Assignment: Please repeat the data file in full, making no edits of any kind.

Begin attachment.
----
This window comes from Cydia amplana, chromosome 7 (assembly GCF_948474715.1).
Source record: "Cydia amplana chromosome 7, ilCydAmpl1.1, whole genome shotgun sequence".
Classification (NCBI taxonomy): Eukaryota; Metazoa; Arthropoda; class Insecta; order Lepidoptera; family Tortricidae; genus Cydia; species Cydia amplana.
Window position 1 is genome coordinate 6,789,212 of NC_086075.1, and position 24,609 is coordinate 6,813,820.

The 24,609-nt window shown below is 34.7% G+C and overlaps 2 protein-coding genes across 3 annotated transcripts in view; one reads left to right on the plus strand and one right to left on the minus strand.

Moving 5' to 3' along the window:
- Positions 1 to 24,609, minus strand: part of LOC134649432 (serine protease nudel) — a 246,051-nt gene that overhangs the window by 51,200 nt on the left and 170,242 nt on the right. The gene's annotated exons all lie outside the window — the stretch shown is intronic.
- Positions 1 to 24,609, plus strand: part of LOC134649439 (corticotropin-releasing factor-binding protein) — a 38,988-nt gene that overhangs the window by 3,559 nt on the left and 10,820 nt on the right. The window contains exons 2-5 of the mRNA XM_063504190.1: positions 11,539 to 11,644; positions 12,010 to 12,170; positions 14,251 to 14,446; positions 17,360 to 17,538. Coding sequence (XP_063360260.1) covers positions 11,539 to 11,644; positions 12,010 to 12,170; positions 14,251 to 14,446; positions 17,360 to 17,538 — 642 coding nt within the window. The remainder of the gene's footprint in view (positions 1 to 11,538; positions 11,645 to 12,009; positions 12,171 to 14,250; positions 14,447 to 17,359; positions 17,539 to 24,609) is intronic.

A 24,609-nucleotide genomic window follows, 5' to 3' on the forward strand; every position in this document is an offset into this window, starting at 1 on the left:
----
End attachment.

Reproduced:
This window comes from Cydia amplana, chromosome 7 (assembly GCF_948474715.1).
Source record: "Cydia amplana chromosome 7, ilCydAmpl1.1, whole genome shotgun sequence".
Classification (NCBI taxonomy): Eukaryota; Metazoa; Arthropoda; class Insecta; order Lepidoptera; family Tortricidae; genus Cydia; species Cydia amplana.
Window position 1 is genome coordinate 6,789,212 of NC_086075.1, and position 24,609 is coordinate 6,813,820.

The 24,609-nt window shown below is 34.7% G+C and overlaps 2 protein-coding genes across 3 annotated transcripts in view; one reads left to right on the plus strand and one right to left on the minus strand.

Moving 5' to 3' along the window:
- Positions 1 to 24,609, minus strand: part of LOC134649432 (serine protease nudel) — a 246,051-nt gene that overhangs the window by 51,200 nt on the left and 170,242 nt on the right. The gene's annotated exons all lie outside the window — the stretch shown is intronic.
- Positions 1 to 24,609, plus strand: part of LOC134649439 (corticotropin-releasing factor-binding protein) — a 38,988-nt gene that overhangs the window by 3,559 nt on the left and 10,820 nt on the right. The window contains exons 2-5 of the mRNA XM_063504190.1: positions 11,539 to 11,644; positions 12,010 to 12,170; positions 14,251 to 14,446; positions 17,360 to 17,538. Coding sequence (XP_063360260.1) covers positions 11,539 to 11,644; positions 12,010 to 12,170; positions 14,251 to 14,446; positions 17,360 to 17,538 — 642 coding nt within the window. The remainder of the gene's footprint in view (positions 1 to 11,538; positions 11,645 to 12,009; positions 12,171 to 14,250; positions 14,447 to 17,359; positions 17,539 to 24,609) is intronic.

A 24,609-nucleotide genomic window follows, 5' to 3' on the forward strand; every position in this document is an offset into this window, starting at 1 on the left: